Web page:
Global change is manifested in various ways. In the northeastern US, climate change is leading to earlier and more prolonged springs, warmer water temperature and more frequent summer storms. In addition, the legacy of acid deposition has left some streams of the Northeastern US extremely dilute, with stream water that is nearly equivalent to deionized water. At the Hubbard Brook LTER, we are collecting long-term data on stream algae and aquatic insects to investigate the influence of climate-associated changes coupled with the influence of stream water chemistry across an array of experimental watersheds. The REU student will have access to our previously collected samples of aquatic insects, stream algae, and long-term water chemistry and the opportunity to conduct field studies at Hubbard Brook for her/his research. The student will divide her/his time between the Cary Institute and the Hubbard Brook Experimental Forest in the White Mountains of NH investigating how stream ecosystems are responding to long-term changes associated with global change.
Mentors: Kathleen Weathers and David Richardson (SUNY New Paltz)
External forcings (e.g., acid rain, climate change, and introduced species) can cause ecological and biogeochemical shifts in lake ecosystems. The REU student will use field surveys, experiments, and data analysis to understand ecosystem change in the Sky Lakes (Minnewaska, Mohonk, and Awosting) on the Shawangunk Ridge. Awosting (Minnewaska State Park Preserve) is the biggest of the sky lakes, and is an oligotrophic, clear-water lake with no fish observed in >100 years. Mohonk is a clear mesotrophic lake and has had fish in the lake for years, including trout and other species stocked for visitors to the Mohonk Mountain House. Minnewaska, a historically clear, fishless, and oligotrophic lake, has several large changes over the past 20 years including increases in pH and unintentional introduction of Notemigonus crysoleucas (Golden Shiners, a small zooplanktivorous minnow) and Micropterus salmoides (largemouth bass). The student will have an opportunity to explore bottom-up vs. top-down controls on primary production and lake clarity and modification of nutrient cycling using these lakes as study systems.
Mentors: Chris Solomon and Alex Ross
Fisheries are impacted by both human and ecological factors from local to regional scales. Using a regional set of lakes in northern Wisconsin we focus on the social and ecological factors that control the sustainability of recreational fisheries in this region. REU students will focus mainly on the ecological factors that affect populations of fish. The students will conduct field surveys and use pre-existing data to explore the effects of habitat availability, predator-prey communities, angler skill, fishing pressure, and/or fish behavior on catch rates and fish populations. The students will gain knowledge in fisheries management practices and the basic ecology of fishes. They will be a part of a team answering a diverse set of questions pertaining to other aspects of lake ecology. Students interested in natural resource management, fisheries and aquatic ecology, and statistics are best suited for this project.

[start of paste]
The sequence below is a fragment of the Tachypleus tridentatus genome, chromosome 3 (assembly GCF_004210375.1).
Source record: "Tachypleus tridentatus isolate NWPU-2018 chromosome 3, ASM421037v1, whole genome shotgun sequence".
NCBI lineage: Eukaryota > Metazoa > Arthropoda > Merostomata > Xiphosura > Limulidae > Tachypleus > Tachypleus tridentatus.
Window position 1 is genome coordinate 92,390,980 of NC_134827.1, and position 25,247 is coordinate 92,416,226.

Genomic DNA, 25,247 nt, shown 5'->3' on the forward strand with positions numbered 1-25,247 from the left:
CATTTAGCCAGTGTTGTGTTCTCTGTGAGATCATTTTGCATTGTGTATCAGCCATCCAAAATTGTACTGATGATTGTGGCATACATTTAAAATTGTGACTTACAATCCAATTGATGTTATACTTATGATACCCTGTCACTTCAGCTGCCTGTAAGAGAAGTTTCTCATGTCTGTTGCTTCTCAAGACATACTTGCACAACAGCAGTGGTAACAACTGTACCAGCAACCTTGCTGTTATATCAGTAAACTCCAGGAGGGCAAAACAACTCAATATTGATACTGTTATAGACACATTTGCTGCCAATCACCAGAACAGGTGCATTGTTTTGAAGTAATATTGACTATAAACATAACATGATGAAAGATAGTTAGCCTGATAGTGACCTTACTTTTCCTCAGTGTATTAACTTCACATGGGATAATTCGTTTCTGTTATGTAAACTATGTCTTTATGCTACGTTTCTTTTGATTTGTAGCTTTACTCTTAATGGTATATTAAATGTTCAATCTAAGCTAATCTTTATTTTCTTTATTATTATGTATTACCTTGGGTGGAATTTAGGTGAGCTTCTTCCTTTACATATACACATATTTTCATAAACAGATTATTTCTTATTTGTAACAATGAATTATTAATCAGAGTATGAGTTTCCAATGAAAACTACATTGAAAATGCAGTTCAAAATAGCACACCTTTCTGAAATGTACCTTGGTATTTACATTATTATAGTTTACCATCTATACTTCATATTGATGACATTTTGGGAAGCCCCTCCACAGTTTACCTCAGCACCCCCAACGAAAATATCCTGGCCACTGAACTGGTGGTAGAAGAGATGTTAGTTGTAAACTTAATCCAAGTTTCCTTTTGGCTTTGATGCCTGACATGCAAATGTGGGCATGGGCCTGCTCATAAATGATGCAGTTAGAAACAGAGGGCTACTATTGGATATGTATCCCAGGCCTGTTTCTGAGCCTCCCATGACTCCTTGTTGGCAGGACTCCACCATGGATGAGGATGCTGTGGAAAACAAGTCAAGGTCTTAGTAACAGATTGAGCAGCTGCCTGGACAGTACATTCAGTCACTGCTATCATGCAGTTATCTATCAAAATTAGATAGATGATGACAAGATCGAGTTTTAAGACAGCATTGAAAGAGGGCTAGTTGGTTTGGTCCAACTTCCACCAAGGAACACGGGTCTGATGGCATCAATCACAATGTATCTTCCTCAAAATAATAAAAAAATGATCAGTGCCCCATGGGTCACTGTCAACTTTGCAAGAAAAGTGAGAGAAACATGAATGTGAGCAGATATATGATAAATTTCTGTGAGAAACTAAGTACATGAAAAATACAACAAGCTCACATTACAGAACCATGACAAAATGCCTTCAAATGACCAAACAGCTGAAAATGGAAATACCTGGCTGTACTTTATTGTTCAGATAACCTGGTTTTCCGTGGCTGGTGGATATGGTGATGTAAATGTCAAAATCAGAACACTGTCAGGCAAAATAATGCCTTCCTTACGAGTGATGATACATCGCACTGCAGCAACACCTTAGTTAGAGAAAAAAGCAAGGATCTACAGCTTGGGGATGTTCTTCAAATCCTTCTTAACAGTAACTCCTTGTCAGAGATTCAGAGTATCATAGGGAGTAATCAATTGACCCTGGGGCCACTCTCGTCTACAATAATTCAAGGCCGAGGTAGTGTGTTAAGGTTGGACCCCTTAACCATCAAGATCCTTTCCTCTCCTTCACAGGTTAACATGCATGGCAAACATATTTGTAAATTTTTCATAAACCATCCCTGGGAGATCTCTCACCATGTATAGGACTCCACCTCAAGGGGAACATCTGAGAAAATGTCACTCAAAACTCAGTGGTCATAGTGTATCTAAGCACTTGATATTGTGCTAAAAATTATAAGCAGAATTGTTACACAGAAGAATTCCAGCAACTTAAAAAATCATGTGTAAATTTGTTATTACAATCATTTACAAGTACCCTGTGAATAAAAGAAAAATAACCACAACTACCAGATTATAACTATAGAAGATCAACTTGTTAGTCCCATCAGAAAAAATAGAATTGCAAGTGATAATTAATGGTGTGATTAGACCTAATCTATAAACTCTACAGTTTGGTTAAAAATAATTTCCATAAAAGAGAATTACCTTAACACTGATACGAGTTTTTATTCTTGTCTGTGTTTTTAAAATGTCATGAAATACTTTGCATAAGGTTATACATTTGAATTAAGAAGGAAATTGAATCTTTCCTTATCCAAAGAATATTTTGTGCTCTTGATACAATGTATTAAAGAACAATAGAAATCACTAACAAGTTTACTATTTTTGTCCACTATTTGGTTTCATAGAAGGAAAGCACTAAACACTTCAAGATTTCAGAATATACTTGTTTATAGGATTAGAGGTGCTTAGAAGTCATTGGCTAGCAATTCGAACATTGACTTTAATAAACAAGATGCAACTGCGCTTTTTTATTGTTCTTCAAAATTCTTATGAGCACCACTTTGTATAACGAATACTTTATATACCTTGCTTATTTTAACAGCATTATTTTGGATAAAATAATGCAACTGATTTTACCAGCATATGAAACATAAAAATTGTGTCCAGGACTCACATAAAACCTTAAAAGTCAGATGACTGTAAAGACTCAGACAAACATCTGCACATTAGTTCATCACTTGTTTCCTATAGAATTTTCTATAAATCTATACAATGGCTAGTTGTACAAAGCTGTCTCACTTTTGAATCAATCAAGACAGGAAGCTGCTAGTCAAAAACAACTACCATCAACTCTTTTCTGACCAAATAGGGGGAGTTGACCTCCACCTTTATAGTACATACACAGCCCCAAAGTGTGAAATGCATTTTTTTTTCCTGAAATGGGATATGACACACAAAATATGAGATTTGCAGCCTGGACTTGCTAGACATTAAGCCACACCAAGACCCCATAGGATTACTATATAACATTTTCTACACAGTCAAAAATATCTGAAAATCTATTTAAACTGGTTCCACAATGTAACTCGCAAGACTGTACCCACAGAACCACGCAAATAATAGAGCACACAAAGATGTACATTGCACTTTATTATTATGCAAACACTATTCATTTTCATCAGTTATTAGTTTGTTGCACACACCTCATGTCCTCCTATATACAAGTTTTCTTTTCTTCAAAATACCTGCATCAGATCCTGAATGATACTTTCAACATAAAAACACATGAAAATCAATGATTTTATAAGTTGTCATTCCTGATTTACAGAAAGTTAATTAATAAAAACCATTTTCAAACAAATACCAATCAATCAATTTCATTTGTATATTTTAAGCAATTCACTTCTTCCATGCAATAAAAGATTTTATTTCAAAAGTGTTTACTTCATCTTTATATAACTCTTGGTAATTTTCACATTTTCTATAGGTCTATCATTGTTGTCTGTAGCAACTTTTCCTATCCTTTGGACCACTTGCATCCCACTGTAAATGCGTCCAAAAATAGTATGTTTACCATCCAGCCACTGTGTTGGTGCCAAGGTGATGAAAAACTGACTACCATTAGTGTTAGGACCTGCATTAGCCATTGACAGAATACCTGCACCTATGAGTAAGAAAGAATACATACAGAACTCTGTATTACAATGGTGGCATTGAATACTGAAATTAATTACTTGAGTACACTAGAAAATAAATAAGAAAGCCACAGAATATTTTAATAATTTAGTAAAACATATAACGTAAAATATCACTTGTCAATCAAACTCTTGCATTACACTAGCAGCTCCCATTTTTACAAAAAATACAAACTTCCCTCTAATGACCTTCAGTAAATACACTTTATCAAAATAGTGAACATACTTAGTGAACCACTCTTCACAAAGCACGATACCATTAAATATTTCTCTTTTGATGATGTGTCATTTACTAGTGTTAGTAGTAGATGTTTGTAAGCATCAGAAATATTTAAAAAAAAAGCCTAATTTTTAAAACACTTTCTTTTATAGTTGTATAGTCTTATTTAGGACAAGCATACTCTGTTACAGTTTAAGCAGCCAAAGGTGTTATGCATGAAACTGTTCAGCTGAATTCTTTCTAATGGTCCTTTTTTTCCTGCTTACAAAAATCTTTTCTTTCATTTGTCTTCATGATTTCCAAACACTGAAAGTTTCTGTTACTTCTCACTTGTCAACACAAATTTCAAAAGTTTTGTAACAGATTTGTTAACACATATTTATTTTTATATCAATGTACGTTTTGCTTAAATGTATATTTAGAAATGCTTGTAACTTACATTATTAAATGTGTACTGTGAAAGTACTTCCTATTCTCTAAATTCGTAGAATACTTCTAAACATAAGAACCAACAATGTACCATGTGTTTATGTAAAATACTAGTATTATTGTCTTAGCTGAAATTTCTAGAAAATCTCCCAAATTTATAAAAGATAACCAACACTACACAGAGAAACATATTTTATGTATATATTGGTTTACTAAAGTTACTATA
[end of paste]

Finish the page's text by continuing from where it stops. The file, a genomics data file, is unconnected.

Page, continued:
Mentors: Chris Solomon, Dane Whittaker (Arizona State University), and Marco Janssen (Arizona State University)
Lakes are complex human/natural ecosystems that provide many services. They are homes to wildlife, provide recreational services to anglers and boaters, and offer spiritual and property value to the people who live around them. As a result of the many uses of lakes, a diverse set of collective action organizations are often developed to manage their competing interests. The role that these organizations play can be understood, with Vilas County, Wisconsin serving as a model of common pool resource management through collaborative governance. The REU student will focus on understanding how the rules, both on paper and in practice, of these organizations result in various outcomes for the lakes. Data can be collected through online research and face-to-face interviews, and then summarized and coded to a database for mixed-methods analysis. The REU student will have the opportunity to contribute to novel research within a diverse group of fisheries and lake managers, and can tailor her/his research towards emergent questions that are uncovered during early-stage research.
Mentors: Stuart Findlay, Rhea Esposito
Urban streams have been under-studied relative to streams in other land-use settings, yet they are likely to have dramatic differences in chemistry, habitat availability and function. Moreover, urban streams by definition occur in densely populated areas but in most cases are not considered valuable local natural resources by the surrounding communities. The REU student will design and carry out a study of stream attributes using local urban and reference streams in the region. The student also will help mentor and work with a team that includes a high school teacher and three local high school students to develop and implement an associated research project during a 6 week summer research experience program. The REU student will conduct her/his own independent project and also gain experience collaborating with a teacher and serving as a mentor for a younger group of students.